Candidates make final 'Super' push

February 4, 2008 12:54:43 PM PST
Sen. John McCain defended his conservative credentials Monday as rival Mitt Romney claimed he was true to core Republican values in the final push before Super Tuesday. Democratic Sens. Barack Obama and Hillary Rodham Clinton, locked in a tight race, searched for support in the delegate-rich Northeast.

Romney, the former Massachusetts governor, told voters in a series of coast-to-coast stops that Republicans were telling him, "We don't want Senator McCain; we want a conservative."

McCain leads Romney in national polls and has seized the momentum and major endorsements after two straight wins in South Carolina and Florida. Yet, some conservatives are uneasy with the four-term Arizona senator who has backed a path to citizenship for illegal immigrants, campaign finance reform and opposed President Bush's tax cuts although he now wants to make them permanent.

Campaigning at Boston's famed Faneuil Hall, McCain defended his GOP record but insisted he would not hesitate to reach out to Democrats.

"As president of the United States, I will preserve my proud conservative Republican credentials, but I will reach across the aisle and work together for the good of this country," McCain said at a rally in Boston.

On the Democratic side, Clinton held an emotional reunion with a colleague from the early days of her legal career as a child advocate. The moment came as she revisited her law school days while hosting a campaign event at the Yale Child Study Center where she first pursued her interest in child advocacy.

Penn Rhodeen, a New Haven public interest lawyer who worked with Clinton as a student, recalled her showing up on his doorstep wearing purple bellbottoms.

"It was so 1972," he recalled, praising Clinton for her longtime interest in helping children.

"Here is the abiding truth we know -- you have always been a champion for children. Welcome home, dear friend. We are so proud of you," he said.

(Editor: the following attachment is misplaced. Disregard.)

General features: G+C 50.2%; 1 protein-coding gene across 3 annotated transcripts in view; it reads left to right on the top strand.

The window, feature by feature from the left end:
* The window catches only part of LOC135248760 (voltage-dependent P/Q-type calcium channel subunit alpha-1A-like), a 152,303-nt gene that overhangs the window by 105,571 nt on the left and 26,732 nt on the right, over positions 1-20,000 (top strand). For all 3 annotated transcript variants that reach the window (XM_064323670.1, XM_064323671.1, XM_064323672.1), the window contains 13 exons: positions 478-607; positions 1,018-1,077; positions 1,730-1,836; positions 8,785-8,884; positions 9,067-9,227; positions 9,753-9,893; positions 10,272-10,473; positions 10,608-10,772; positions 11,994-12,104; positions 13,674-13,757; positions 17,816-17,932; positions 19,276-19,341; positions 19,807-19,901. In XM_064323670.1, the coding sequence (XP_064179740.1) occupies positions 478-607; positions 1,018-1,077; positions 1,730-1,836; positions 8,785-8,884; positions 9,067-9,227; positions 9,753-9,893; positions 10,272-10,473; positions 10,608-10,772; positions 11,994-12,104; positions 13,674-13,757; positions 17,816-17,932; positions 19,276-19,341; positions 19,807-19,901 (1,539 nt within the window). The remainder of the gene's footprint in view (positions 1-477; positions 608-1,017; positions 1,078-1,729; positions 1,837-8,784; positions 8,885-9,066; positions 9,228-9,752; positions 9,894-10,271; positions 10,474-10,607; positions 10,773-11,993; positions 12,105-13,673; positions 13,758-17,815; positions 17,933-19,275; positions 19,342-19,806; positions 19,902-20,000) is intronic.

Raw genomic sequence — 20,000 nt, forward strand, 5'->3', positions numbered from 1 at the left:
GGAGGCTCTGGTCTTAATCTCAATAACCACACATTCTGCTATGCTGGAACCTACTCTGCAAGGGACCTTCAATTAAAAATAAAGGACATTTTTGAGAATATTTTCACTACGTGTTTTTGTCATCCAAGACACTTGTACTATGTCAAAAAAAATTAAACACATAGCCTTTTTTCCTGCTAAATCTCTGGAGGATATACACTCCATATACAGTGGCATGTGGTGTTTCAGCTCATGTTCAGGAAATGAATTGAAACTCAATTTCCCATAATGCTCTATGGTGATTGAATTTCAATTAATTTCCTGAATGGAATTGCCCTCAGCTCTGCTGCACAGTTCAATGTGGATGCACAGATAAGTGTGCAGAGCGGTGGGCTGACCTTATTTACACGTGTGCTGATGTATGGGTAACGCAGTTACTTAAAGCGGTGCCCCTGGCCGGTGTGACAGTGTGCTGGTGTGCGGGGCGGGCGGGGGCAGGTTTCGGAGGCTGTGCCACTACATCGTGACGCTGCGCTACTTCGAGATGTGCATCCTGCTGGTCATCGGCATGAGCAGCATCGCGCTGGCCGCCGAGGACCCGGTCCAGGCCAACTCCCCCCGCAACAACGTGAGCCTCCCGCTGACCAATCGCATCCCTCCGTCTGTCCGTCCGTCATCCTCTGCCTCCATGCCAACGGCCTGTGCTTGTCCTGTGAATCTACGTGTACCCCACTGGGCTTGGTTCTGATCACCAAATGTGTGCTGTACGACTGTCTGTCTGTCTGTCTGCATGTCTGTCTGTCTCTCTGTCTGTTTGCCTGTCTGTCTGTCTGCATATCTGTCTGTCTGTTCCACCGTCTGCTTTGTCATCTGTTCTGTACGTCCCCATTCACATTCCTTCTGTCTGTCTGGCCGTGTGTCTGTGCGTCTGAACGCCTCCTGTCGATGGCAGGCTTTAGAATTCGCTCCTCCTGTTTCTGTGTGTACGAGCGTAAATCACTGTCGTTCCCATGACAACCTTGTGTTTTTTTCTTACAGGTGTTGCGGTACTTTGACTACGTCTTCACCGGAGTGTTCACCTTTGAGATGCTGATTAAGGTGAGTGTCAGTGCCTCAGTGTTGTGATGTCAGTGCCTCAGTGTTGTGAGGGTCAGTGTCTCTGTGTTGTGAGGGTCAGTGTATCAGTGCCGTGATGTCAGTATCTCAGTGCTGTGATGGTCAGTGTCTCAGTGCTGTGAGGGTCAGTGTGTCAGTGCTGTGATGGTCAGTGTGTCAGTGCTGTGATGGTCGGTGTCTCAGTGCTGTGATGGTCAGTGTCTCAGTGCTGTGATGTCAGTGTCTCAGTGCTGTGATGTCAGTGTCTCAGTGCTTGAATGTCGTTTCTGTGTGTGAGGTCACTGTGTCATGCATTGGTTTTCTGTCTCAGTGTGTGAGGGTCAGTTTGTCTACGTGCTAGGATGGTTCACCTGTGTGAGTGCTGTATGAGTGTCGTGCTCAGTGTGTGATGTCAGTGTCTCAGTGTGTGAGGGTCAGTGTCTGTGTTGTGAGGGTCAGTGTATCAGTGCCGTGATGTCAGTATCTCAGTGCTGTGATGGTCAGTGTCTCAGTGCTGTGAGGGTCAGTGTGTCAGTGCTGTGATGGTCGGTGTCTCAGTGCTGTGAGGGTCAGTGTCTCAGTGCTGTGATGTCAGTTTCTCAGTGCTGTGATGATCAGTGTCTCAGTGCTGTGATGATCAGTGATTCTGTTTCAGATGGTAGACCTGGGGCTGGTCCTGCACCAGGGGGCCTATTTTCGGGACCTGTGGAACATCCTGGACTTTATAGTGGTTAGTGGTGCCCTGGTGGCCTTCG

Clinton responded emotionally to Rhodeen's praise, at one point wiping her eyes with her hand. But unlike her teary-eyed moment in Portsmouth, N.H., her voice never broke and she tried make light of her emotion.

"I said I would not tear up. Already we're not on that path," Clinton replied to laughs.

In East Rutherford, N.J., Obama appeared at the IZOD Center at the Meadowlands, next to the home of the Super Bowl champion New York Giants.

Obama was introduced by actor Robert DeNiro, who said it was his first time giving a speech at a political event. He was booed when he said that Obama didn't have the experience to be president -- the experience to vote for a war that has damaged the United States or the experience to be beholden to special interests.

"That's the kind of inexperience our country deserves," DeNiro said.

Massachusetts Sen. Ted Kennedy and his niece Caroline Kennedy also appeared on stage with Obama, who joked that it showed he can unite the country.

"For me to be able to bring a Patriots' fan to the Meadowlands the day after the Super Bowl is like bringing the lion and the lamb together," Obama said. "We can bridge all gaps and all divisions in this country.

"Sometimes the underdog pulls it out," Obama said. "You can't always believe the pundits and prognosticators."

While normally eschewing poll results, Romney cited one unnamed survey he said showed him leading in California, and another he said confirmed a neck-and-neck race in Georgia.

"It's a very tight race. A lot of people said it's just going to be, you know, a very easy race for Senator McCain. But you know what's happened? Across the country, conservatives have come together and they say, you know what? We don't want Senator McCain; we want a conservative," Romney said Monday at the Pancake Pantry in downtown Nashville.

Rep. Marsha Blackburn, R-Tenn., said in introducing Romney: "We know that a lot of freedom-loving, flag-waving people are going to find their way to the polls on Tuesday."

Some two dozen states vote on Tuesday, from New York to California to Alaska. At stake for the Republicans were 1,023 delegates, up for grabs on the Democratic side -- 1,681 delegates to the national convention.

Asked if he could continue his candidacy if he lost California, Romney said: "It depends on what the numbers show. Ill take a look at what we're seeing, and I expect to win, and I'm going to only forecast for victory and success as I go across the country."

Romney predicted that he and McCain will divide the spoils in California.

"I think you're going to see a growing crescendo of Republican conservatives getting behind my candidacy. Right now that hasn't entirely happened. There are a few states where some folks are holding out for another conservative voice, but my guess is that after Tuesday, you're going to see this coalesce into an entirely a two-person race and in that setting, I think I win," he said.


Associated Press Writer Libby Quaid reported from Boston. Associated Press Writers Nedra Pickler in New Jersey and Beth Fouhy in Connecticut contributed to this report.